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Yankee Cured Salmon Chowder
By Jim Bailey, a.ka. "The Yankee Chef"

Imagine this: You're on a three or four month voyage to a land you have never
been to on a ship with the barest of essentials during the 17th century.

You eat well of fresh meats, cheeses, breads and such for the first month, maybe
month and a half. Then your diet is mostly salted meats and fish.

You notice one morning that your teeth are loosening up, you are completely
exhausted, sores appear on your body (taking many days to heal), your skin is
flaking off and your hair is dry and brittle.

The captain and mates say that you have contracted scurvy. In between your
meals of salted viands, you are given tart, mouth puckering lemons to alleviate
the symptoms of scurvy.

Doesn't sound like a great diet, huh? That's what happened to thousands of
people who came to New England and beyond in the centuries leading to better
diets aboard ships.

Curing was once a way of making food last on these long voyages. We now
have our choice of curing or not and I think you will find the Yankee curing
method below to be quite tasty and perfect for this New England chowder. Of
course, if you want, go ahead and suck on a lemon afterward if you want.

* * *

Everywhere you look in the media, salmon (as well as other fish) are being
baked, roasted and cured in a bed of salt alone. To me, it always lacked
something. Then it hit me. Why not prepare salmon using another New England
ingredient -- maple syrup?

So here is a Yankee cure that mixes salty and sweet, with the resulting salmon
perfect for whatever you want to do with it, including this New England
original chowder.

The addition of other Yankee ingredients in this soup not only remind you of
the Northeast but blend so well with the flavor of salmon.

By the way, to spare you some expense, you can simply substitute canned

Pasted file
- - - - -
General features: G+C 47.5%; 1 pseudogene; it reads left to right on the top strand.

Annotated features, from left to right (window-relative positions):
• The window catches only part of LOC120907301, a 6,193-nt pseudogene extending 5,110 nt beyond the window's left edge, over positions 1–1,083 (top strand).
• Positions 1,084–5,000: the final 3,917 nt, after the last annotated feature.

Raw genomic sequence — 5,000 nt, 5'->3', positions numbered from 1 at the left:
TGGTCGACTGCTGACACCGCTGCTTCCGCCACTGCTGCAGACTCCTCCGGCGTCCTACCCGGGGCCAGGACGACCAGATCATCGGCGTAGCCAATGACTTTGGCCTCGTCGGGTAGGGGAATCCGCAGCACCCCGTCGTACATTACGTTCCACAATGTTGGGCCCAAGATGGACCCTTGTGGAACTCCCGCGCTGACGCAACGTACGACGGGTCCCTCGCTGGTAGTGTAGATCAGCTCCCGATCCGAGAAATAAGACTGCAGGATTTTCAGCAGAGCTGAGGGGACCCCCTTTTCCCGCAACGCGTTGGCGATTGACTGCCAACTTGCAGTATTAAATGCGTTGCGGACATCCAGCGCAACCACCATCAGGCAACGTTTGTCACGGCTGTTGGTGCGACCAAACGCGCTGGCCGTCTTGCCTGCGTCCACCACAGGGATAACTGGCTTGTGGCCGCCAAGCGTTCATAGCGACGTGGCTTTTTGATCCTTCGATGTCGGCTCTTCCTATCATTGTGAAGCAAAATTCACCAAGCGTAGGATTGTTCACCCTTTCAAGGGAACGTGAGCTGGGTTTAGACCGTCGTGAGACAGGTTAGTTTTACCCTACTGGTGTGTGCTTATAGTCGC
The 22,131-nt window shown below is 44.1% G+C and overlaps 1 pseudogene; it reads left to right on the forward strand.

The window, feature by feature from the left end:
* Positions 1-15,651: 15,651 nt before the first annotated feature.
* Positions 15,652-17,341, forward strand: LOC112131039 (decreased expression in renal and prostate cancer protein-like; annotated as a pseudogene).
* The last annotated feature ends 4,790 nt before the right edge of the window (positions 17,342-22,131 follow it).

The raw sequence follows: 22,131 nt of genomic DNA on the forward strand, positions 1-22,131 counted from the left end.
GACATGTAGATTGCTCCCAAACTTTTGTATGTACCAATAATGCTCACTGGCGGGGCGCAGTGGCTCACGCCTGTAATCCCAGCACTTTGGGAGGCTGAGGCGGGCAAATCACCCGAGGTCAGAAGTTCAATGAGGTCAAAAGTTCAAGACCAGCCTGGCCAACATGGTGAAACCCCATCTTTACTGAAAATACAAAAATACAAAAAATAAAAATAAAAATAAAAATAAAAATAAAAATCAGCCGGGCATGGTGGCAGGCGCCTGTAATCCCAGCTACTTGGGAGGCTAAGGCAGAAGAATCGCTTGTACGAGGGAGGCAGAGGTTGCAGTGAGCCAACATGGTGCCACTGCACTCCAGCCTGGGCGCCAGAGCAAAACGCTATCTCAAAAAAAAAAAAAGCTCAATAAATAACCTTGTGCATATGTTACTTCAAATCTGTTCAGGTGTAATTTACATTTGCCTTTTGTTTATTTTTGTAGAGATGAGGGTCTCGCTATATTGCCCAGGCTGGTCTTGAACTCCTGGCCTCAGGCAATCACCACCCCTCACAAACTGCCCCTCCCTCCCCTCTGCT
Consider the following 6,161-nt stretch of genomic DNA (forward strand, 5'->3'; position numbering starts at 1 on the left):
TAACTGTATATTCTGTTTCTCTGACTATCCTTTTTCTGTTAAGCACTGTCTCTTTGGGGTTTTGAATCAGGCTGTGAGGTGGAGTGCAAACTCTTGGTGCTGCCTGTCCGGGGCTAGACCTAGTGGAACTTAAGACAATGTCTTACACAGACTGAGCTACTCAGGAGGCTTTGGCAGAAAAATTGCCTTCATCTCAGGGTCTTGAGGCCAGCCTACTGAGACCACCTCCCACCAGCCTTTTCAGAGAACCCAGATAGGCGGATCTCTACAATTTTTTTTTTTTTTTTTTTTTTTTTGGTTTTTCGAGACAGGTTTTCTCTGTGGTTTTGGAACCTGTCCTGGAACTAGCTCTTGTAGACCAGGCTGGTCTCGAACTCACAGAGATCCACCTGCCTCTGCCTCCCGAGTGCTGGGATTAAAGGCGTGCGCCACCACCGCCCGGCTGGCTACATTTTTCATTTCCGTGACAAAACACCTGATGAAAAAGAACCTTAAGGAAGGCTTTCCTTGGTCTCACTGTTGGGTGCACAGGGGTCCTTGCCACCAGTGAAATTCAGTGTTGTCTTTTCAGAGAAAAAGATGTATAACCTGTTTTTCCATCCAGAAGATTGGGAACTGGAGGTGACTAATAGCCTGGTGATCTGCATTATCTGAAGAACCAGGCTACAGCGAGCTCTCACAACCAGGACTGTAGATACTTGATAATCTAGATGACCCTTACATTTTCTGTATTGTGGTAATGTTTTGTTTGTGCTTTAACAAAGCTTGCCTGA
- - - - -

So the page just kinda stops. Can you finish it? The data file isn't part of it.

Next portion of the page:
salmon here as well. Make sure you pick all the bones and skin out first and add
at the very end.

2(4-ounce) boneless, skinless salmon fillets
3/4 cup coarse salt
3/4 cups maple syrup
Pinch black pepper
2 slices bacon, diced small
1/2 small red onion, diced small
2 medium-sized red potatoes, unpeeled and diced
2 tablespoons butter or margarine
1/2 cup frozen peas
1/4 cup whole kernel corn
2 cups vegetable broth
1 cups heavy cream
Salt and pepper to taste

In a small bowl, combine coarse salt, maple syrup and black pepper. Coat both
fillets and pack well. Cover and refrigerate 1 hour.

Remove from fridge and rinse under cold running water well. Place on greased
or parchment lined backing tray and roast at 350-degrees F until just done, 10-12
minutes. Set aside.

Boil potatoes until tender. Remove from heat, drain and set aside.

Meanwhile, sauté bacon over medium-high heat in a deep saucepan until done
but not crisp. Add onions, cook and stir another 2 minutes. Add potatoes, peas,
corn, broth and heavy cream. Reduce heat to medium-low and bring to scalding,
stirring frequently. Chop salmon into bite-seized pieces and gently stir into
chowder. Season to taste and add another tablespoon butter to melt into
chowder if desired.

If you desire thicker chowder, simply melt 3 tablespoons butter and whisk in 2
tablespoons flour until smooth. Stir this into the chowder before adding
salmon.  Serve hot with a cornbread wedge.

About the author: Jim Bailey is The Yankee Chef™. Bailey is a third generation chef, a
New England food historian and food columnist. His first in a series of cookbooks is due
out in January of 2013, titled The Yankee Chef. He would love to hear from anyone about
their old family recipes. Email Jim Bailey any questions or comments:
The Heart of New England
Celebrating the unique character & culture of Maine ~ New Hampshire ~ Vermont
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